Sweet Root Natural Area, PA   Ernie Ostuno
  Jul 28, 2004 03:35 PDT 

Sweet Root Natural Area is located in the Buchanan State Forest in
Bedford County, PA. I visited this site on June 16, 2003. This is one of
the most depressing old growth sites to visit in PA, given the fact that
90 percent of the old growth hemlocks here (about 40 acres) are dead and
the remaining few living trees show various levels of health due to the
wooly adelgid. Most of the big trees that died were growing in poor
soil, among boulders on the steep edges of a stream valley, and this
stressful setting may have contributed to their demise. The I noticed
that almost all the surviving hemlocks were growing close to the stream
and in an area where the stream valley widened and the terrain became
more level. Other old growth species I noted here are black birch, tulip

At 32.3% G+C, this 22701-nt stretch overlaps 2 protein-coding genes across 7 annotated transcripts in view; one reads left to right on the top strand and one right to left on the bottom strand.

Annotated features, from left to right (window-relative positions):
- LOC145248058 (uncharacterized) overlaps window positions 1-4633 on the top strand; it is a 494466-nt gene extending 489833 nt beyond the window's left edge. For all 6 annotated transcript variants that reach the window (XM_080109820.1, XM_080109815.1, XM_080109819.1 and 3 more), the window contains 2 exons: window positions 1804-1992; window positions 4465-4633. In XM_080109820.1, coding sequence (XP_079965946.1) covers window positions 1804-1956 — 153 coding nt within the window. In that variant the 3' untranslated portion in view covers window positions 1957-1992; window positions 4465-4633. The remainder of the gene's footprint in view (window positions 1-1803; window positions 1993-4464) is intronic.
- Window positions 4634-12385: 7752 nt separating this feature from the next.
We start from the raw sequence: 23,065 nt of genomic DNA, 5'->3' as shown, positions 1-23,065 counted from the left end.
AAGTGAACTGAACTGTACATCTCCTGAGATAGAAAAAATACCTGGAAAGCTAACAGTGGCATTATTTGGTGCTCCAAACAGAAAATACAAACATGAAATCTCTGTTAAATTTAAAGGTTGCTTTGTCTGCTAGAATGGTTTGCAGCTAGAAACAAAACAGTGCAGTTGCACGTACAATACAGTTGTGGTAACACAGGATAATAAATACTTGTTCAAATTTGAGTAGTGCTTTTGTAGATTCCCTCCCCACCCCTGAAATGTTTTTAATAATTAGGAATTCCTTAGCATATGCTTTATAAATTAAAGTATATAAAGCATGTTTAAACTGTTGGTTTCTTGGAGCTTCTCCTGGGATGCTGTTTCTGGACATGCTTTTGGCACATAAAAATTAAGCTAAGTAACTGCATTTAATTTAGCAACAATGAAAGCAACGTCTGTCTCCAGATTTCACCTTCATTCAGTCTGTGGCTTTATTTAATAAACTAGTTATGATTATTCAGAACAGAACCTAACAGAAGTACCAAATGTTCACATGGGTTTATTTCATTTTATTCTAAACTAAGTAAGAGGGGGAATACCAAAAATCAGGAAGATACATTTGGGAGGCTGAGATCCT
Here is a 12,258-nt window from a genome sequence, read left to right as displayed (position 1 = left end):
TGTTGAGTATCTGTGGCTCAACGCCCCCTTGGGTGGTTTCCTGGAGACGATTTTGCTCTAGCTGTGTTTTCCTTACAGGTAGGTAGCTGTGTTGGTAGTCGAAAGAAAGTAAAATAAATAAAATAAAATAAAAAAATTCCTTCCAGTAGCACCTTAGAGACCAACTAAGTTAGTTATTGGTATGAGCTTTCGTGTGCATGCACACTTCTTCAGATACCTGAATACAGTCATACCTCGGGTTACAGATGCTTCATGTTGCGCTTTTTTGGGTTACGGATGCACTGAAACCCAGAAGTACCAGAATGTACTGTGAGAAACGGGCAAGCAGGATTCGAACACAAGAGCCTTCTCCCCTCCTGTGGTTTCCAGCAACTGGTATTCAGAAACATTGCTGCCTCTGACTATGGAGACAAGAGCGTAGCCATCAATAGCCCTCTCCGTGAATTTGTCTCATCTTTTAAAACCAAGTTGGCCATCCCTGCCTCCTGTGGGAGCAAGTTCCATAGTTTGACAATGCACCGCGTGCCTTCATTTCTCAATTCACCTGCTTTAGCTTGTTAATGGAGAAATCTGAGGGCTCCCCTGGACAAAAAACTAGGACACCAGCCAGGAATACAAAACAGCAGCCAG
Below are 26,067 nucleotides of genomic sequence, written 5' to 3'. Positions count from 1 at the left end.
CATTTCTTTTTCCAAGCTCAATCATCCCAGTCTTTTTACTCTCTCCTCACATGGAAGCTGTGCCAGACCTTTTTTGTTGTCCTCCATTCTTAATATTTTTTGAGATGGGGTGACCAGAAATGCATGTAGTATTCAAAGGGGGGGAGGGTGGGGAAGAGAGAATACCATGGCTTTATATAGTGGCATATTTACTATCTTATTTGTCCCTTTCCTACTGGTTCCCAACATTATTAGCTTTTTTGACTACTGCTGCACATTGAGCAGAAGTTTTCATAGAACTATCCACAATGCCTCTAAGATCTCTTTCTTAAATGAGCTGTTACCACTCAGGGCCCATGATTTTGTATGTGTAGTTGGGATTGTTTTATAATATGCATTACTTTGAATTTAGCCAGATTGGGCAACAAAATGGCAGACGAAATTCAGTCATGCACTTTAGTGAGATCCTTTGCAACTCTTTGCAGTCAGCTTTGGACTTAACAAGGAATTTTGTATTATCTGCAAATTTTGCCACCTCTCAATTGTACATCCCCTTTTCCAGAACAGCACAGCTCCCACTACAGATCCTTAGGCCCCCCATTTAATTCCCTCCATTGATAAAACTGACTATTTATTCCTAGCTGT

poplar, white and red oak, sugar maple, and a few beech and black

Here is the Pennsylvania DCNR page:


Photos by Ernie Ostuno

sweetroot3.jpg (55411 bytes) Old hemlock rooted in boulder field.
sweetroot8.jpg (54894 bytes) Old reddish-barked hemlock, this one was still clinging to life.
sweetroot82.jpg (54763 bytes) A few of the hemlocks have not been defoliated.
sweetroot85.jpg (53012 bytes) The victims, a stand of ancient hemlocks killed by the HWA.
RE: Hemlock Wooly Agelid   Ernie Ostuno
  Sep 09, 2004 18:00 PDT 

This is the same things I was wondering. Will the mortality be total
everywhere in the eastern U.S.? I don't know if anyone can answer that
with any certainty. It certainly seems that trees that are stressed by
drought or poor growing conditions may be more vulnerable. Last year I
visited the Sweet Root Natural Area in southern Pennsylvania. All the
hemlocks growing on the rocky slopes of a ravine were dead from HWA
infestation. However, some of the hemlocks in the flat stream valley,
where soil and moisture conditions appeared more favorable, were still
very much alive. The only questions is, were they destined to survive
the infestation, or just suffer a slower death?